In July, Shakira rejected the plea deal. She said in an interview with Elle that the trial was a “matter of principle.”
How does Spanish tax law work?
Spanish local tax law uses three criteria to consider whether a person resides in a Spanish territory: physical presence, center of economic interests, and location of spouse and children. In Shakira’s case, determining presence is key, said Adolfo Martín Jiménez, professor of tax law at the University of Cádiz and international tax expert at Pérez-Llorca, a Madrid law firm.
“Even if you are not present for these many days, intermittent presence is considered presence,” Jiménez said, adding that “there is a tendency in Spain, within the tax administration, to consider whether a person is unable to prove that they are residents of another country, then there is an assumption That they’re doing something strange.”
As in the United States, Spain applies a global income correlation. Jimenez said fines like those of the Spanish tax authorities – 23 million euros – are based on income.
How are these cases usually performed?
Shakira is not the first celebrity to target the Spanish tax authorities.
Portuguese soccer star Cristiano Ronaldo paid $22 million in back taxes and fines as part of a 2018 settlement on undisclosed earnings from his advertising contracts. As part of the agreement, Ronaldo, who played for Real Madrid for 9 years, accepted a two-year prison sentence. But under Spanish law, first-time tax offenders are exempt from prison if the sentence is two years or less.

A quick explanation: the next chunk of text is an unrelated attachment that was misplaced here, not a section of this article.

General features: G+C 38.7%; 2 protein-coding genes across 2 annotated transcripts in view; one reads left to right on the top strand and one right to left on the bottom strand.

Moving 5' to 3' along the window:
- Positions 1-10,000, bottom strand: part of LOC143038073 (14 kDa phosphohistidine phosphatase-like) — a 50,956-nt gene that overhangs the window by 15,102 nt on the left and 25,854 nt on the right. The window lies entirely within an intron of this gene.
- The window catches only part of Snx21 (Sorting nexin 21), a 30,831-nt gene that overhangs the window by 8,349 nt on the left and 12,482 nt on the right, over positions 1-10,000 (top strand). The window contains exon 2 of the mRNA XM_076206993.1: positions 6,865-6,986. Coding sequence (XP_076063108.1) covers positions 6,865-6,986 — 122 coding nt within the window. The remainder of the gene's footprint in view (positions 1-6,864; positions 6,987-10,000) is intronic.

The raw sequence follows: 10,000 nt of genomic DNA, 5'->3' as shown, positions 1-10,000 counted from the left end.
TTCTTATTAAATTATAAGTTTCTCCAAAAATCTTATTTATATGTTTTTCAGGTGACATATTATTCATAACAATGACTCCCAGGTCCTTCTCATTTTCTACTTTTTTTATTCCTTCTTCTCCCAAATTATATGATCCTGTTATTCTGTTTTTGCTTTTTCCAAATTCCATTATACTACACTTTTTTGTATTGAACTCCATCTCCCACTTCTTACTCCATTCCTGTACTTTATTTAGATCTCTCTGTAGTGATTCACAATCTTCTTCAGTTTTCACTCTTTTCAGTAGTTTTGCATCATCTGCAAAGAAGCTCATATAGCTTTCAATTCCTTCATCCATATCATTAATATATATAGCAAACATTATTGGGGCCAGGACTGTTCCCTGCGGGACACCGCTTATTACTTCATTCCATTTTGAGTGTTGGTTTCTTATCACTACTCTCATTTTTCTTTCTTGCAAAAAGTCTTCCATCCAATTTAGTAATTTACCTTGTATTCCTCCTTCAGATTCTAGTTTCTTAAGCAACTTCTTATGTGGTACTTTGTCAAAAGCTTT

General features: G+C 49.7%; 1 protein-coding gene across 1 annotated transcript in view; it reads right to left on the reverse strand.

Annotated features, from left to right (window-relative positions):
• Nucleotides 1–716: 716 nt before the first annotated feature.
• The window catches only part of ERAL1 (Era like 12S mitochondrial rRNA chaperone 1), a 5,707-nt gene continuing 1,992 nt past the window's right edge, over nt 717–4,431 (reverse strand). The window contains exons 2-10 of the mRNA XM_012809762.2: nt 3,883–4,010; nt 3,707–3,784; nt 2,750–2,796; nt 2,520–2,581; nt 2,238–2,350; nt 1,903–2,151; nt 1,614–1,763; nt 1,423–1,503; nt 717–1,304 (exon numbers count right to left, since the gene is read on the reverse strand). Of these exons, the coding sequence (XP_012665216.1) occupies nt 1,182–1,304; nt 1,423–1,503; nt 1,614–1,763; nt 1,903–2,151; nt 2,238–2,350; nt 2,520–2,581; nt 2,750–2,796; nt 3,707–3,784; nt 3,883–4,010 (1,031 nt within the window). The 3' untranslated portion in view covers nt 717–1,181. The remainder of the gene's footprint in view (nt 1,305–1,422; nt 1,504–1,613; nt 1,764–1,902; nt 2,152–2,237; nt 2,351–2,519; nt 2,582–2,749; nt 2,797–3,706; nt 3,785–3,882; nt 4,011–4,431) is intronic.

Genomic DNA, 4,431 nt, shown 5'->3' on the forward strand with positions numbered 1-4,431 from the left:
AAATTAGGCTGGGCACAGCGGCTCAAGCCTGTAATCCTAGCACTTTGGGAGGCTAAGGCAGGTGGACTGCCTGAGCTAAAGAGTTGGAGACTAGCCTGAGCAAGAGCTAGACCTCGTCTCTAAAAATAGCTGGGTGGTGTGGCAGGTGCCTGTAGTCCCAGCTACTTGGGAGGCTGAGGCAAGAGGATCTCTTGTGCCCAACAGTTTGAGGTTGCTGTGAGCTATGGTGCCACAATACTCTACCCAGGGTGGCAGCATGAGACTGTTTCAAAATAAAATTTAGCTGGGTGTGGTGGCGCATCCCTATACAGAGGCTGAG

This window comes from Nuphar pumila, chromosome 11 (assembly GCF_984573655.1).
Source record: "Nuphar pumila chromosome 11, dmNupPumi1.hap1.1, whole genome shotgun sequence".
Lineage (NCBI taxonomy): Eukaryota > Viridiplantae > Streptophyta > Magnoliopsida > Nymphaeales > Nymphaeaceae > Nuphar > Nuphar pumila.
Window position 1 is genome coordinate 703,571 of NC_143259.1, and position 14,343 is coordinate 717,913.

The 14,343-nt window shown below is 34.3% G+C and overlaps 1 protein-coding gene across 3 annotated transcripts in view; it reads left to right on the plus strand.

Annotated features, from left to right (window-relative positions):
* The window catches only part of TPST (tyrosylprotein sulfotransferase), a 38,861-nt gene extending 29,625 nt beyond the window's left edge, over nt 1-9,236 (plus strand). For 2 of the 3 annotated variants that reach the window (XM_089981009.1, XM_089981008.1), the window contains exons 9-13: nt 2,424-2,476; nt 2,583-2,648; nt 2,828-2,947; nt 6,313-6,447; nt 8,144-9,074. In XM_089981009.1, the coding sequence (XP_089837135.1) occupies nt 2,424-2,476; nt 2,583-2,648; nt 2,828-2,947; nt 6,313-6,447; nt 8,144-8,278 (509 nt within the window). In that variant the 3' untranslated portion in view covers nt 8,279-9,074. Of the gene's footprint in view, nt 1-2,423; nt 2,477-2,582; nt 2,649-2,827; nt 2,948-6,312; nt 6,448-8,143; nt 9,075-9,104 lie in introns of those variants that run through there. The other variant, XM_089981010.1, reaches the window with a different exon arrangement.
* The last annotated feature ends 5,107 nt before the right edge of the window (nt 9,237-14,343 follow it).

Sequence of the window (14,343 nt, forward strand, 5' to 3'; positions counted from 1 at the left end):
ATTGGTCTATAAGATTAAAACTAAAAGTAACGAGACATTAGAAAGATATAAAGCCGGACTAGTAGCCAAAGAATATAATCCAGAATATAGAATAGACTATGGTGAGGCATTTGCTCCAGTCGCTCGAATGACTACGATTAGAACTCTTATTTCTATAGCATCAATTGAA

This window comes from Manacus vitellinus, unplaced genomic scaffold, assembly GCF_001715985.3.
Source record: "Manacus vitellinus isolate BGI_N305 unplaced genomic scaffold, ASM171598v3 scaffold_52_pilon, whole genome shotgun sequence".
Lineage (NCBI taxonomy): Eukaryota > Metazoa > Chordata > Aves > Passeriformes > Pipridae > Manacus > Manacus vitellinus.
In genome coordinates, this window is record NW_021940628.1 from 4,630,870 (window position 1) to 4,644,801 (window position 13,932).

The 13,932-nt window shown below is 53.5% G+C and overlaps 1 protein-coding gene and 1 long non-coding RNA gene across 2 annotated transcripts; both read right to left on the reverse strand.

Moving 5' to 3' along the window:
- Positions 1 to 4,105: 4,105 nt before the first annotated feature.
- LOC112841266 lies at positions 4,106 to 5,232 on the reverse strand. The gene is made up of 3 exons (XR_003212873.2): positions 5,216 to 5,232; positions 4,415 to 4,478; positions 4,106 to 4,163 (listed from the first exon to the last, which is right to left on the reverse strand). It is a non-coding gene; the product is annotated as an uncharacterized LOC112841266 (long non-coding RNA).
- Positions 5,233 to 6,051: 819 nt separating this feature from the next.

Lionel Messi, the Argentine soccer star who played for Barcelona, was also convicted in Spain of failing to disclose some of his advertising contracts.
But after Shakira paid taxes, plus another 1.7 million euros in interest, that doesn’t mean she’s in the clear. Carlos Cruzado, a tax expert and president of Gestha, the union of IRS technicians, said prosecutors had already taken this into account as a remedy when they requested an eight-year prison sentence.